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Traditional 3D television, where the user wears a pair of glasses specifically designed for use with a 3D capable TV, has been around for years. But it's fair to say that 3D television has never really taken off with the viewing public.
There are many possible reasons for this, one of which is the requirement to wear cumbersome glasses when watching 3D television, leading to a restricted viewing posture and fatigue for the viewer. But imagine a 3D television where you don't have to wear glasses. That's where a spatial imaging 3D system comes into play.
Conventional 3D cinema and TV use stereoscopy that allows viewers to watch 3D videos using specialized glasses by simultaneously presenting images corresponding to the left and right eyes. This technique has the advantage of obtaining high-resolution 3D images using equipment with a simple configuration.
Spatial imaging, on the other hand, reconstructs light rays from objects and forms an optical 3D image that you can view without the need for specialized glasses. Spatial imaging 3D solutions are still in the early stages of development, so don't expect to find them at your local electronics store anytime soon. But the prospect of watching 3D videos on large-screen ultra-high-definition television sometime in the future is undoubtedly an exciting one.
To broadcast in 3D, you must first capture moving images in 3D. In spatial imaging, the direction and color of light rays propagating through space is acquired rather than capturing two separate images. There are many methods available to capture a moving image in 3D, with two, in particular, being suited to spatial imaging.
Camera array systems
This technology aims to capture medium-sized objects at standard distances in areas such as a studio. A camera array system consists of a large number of cameras arranged in rows. The pan and tilt of each camera can be adjusted separately. This system directly produces high-quality 3D imaging but is only suitable for filming objects or people in a small area.
Model-based capture technology using multi-viewpoint robotic cameras
In model-based systems, 3D models are first generated using multi-viewpoint images. The ray information required for the display system is then generated. Using this technology, large objects in large areas, such as a football stadium, can be captured because the cameras can be placed far from one another.
It allows the user to specify the target region for 3D reconstruction with one camera operating as the master. The other slave cameras automatically follow its pan, tilt, zoom, and depth to also focus on the target region. As a result, a 3D point in space is determined and set as the target region to be reproduced on the 3D display. This 3D capturing system requires more data processing that camera array systems but allows filming to occur in larger areas.
In a traditional 3D system, a pair of stereo images are displayed simultaneously. These can then be reconstructed as a 3D image by the human eye using specially designed 3D glasses.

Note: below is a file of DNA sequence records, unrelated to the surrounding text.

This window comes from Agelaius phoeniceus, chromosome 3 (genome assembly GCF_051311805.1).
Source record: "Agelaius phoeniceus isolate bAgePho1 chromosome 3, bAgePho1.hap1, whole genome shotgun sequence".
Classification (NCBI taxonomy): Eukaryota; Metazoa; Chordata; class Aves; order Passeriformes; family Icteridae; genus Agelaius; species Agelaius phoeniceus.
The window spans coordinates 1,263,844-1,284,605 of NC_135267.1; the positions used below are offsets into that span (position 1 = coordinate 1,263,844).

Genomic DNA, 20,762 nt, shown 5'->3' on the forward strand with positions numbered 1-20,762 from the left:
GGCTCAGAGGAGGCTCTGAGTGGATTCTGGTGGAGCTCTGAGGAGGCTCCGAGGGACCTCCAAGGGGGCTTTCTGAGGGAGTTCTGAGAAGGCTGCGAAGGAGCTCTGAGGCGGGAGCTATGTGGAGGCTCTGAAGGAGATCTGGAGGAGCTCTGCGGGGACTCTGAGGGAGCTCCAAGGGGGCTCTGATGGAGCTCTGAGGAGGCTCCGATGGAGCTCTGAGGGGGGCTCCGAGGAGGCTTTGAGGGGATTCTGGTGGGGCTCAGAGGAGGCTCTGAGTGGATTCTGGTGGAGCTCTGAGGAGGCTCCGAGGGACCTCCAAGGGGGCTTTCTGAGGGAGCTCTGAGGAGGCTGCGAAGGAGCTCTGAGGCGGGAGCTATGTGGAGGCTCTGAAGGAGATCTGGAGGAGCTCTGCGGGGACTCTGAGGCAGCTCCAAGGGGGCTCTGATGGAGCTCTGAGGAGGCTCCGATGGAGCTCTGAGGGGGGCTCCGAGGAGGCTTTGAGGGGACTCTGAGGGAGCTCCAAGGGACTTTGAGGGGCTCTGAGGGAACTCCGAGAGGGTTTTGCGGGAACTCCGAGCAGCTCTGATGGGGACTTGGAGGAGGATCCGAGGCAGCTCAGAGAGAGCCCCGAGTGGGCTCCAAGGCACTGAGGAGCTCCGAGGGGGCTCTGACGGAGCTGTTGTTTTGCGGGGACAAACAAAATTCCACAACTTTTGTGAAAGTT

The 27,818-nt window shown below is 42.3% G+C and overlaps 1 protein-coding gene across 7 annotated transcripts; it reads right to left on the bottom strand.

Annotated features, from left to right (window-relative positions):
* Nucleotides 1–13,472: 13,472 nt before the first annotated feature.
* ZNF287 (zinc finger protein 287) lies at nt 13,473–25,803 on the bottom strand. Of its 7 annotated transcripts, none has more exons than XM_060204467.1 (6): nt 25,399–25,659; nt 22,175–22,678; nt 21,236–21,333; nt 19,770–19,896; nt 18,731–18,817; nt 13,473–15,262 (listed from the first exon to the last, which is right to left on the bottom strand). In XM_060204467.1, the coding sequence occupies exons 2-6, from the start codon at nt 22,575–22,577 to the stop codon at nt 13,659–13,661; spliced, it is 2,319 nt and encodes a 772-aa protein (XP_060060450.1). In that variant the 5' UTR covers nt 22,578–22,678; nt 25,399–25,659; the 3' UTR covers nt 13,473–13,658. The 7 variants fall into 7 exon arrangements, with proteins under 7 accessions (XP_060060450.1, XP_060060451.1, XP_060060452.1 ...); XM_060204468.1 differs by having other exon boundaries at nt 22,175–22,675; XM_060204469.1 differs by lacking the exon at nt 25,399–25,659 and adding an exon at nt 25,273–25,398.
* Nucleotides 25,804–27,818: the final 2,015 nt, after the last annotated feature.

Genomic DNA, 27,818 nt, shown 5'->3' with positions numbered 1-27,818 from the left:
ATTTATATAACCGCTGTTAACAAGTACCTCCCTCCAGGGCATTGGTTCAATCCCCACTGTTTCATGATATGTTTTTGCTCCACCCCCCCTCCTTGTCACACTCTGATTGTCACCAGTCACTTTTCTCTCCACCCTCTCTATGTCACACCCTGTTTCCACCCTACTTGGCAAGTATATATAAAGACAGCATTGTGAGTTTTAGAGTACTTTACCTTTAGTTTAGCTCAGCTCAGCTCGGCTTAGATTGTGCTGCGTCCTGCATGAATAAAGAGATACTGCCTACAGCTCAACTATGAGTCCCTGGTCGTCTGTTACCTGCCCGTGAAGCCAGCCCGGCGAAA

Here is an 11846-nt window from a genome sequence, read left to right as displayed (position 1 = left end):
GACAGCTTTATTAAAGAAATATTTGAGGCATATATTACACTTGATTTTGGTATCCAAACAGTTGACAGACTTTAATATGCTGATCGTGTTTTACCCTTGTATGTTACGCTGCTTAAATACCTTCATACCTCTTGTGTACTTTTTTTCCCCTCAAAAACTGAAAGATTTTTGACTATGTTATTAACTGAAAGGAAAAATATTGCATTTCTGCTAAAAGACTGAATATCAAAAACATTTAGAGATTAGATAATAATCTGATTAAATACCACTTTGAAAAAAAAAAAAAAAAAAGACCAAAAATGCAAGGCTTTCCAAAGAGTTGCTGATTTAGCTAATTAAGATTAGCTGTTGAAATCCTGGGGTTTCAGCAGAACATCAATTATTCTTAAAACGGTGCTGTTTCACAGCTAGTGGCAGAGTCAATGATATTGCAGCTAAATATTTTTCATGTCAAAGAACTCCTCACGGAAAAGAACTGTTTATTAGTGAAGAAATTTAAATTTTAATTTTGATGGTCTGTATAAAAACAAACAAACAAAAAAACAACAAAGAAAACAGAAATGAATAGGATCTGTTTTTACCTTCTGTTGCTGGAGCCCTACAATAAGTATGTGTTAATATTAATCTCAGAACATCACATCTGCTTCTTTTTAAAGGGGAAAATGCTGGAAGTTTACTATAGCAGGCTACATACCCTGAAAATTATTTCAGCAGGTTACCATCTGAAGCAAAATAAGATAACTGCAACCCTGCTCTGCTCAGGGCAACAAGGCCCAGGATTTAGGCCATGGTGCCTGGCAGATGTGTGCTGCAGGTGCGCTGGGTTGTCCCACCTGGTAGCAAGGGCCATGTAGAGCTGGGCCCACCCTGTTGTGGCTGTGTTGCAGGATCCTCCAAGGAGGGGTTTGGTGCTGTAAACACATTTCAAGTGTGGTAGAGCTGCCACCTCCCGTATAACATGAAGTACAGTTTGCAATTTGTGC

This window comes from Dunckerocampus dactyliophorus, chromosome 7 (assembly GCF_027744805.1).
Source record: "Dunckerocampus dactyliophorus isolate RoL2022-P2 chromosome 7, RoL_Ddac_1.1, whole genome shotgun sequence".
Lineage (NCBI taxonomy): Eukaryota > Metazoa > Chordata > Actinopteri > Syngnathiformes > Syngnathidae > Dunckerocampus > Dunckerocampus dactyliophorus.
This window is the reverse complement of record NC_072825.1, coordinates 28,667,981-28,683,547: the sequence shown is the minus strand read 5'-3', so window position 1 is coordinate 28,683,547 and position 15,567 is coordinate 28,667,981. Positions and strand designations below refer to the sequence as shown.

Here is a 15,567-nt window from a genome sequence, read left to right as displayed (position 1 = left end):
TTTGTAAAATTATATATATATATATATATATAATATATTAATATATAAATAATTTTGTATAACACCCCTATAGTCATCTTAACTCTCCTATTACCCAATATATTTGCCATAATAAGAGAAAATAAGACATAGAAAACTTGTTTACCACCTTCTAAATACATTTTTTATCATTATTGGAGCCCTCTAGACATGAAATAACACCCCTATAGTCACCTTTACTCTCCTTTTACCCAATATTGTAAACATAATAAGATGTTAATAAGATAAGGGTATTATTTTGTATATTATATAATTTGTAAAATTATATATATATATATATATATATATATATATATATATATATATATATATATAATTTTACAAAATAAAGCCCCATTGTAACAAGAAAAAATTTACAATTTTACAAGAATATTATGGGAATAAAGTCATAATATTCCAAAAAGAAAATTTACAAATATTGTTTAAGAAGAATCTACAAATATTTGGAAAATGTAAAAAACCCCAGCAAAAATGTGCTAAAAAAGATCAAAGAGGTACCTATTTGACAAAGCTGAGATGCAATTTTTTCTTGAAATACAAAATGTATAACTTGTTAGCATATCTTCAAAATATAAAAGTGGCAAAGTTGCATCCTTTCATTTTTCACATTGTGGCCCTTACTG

With an integral 3D display method, a 3D video can be produced by displaying the images on a display device and placing a lens array consisting of many small lenses in front of the display device.
When multiple integral 3D displays are arranged side by side, a 3D video is divided by the display panel's bezels. To resolve this division and reproduce a larger 3D video, a multi-image combining optical system (MICOS) is placed in front of the displays. The MICOS is comprised of a set of convex lenses, each of which magnifies the corresponding lens array plane's image and generates a virtual image to eliminate the bezels' gaps. As a result, a 3D video with an enlarged display size can is created.
To put it another way, instead of using a pair of human eyes to create the 3D effect, the display device itself creates a 3D image that you can view without the need for special glasses.
The amount of information required to broadcast 3D images is considerably higher than traditional 2D broadcasting, especially on HD TV systems. And the more cameras you use to capture an image, the more data you need to transit. This means you're going to need a lot of CPU and GPU power in your smart TV to watch spatial image 3DTV, and a lot of bandwidth to stream 3D spatial images.
The long-term goal of spatial imaging broadcasting is to reduce the number of cameras required to capture the 3D image, while making the broadcast and display of the 3D image more efficient. Techniques such as time-division and multiplexing to accommodate a display system with a wide viewing range intended for viewing by multiple people will also need to be developed before 3D spatial imaging becomes commonplace in the home.
Glasses-free 3D television that uses spatial imaging is still a way off. There are many technological hurdles to jump before this amazing technology becomes commonplace. We'll need simpler image capturing systems, faster display systems and more efficient broadcast systems before this new technology becomes commonplace.
However, don't be surprised if these technologies start to appear sometime in the 2030s and become commonplace in the 2040s. Maybe, with the further development of spatial imagery technology, 3D television with final find a home and an audience it's always been looking for.